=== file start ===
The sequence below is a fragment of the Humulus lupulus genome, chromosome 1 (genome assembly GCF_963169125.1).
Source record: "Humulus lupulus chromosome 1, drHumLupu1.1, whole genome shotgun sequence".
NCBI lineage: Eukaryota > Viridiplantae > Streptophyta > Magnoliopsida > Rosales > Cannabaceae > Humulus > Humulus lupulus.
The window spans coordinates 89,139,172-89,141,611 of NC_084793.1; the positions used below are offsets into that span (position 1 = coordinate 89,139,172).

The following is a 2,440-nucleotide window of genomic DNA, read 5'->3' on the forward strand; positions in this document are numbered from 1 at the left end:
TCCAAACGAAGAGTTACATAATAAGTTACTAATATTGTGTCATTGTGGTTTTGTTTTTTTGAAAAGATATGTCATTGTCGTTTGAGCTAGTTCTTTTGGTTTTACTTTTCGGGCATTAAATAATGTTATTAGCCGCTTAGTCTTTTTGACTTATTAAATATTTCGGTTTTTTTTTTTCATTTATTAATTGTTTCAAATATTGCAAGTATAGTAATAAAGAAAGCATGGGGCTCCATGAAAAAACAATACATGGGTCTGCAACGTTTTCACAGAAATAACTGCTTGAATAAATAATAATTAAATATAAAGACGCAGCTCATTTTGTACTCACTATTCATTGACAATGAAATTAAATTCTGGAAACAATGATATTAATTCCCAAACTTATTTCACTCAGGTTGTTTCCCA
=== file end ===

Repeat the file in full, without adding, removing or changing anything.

The sequence below is a fragment of the Humulus lupulus genome, chromosome 1 (genome assembly GCF_963169125.1).
Source record: "Humulus lupulus chromosome 1, drHumLupu1.1, whole genome shotgun sequence".
NCBI lineage: Eukaryota > Viridiplantae > Streptophyta > Magnoliopsida > Rosales > Cannabaceae > Humulus > Humulus lupulus.
The window spans coordinates 89,139,172-89,141,611 of NC_084793.1; the positions used below are offsets into that span (position 1 = coordinate 89,139,172).

The following is a 2,440-nucleotide window of genomic DNA, read 5'->3' on the forward strand; positions in this document are numbered from 1 at the left end:
TCCAAACGAAGAGTTACATAATAAGTTACTAATATTGTGTCATTGTGGTTTTGTTTTTTTGAAAAGATATGTCATTGTCGTTTGAGCTAGTTCTTTTGGTTTTACTTTTCGGGCATTAAATAATGTTATTAGCCGCTTAGTCTTTTTGACTTATTAAATATTTCGGTTTTTTTTTTTCATTTATTAATTGTTTCAAATATTGCAAGTATAGTAATAAAGAAAGCATGGGGCTCCATGAAAAAACAATACATGGGTCTGCAACGTTTTCACAGAAATAACTGCTTGAATAAATAATAATTAAATATAAAGACGCAGCTCATTTTGTACTCACTATTCATTGACAATGAAATTAAATTCTGGAAACAATGATATTAATTCCCAAACTTATTTCACTCAGGTTGTTTCCCA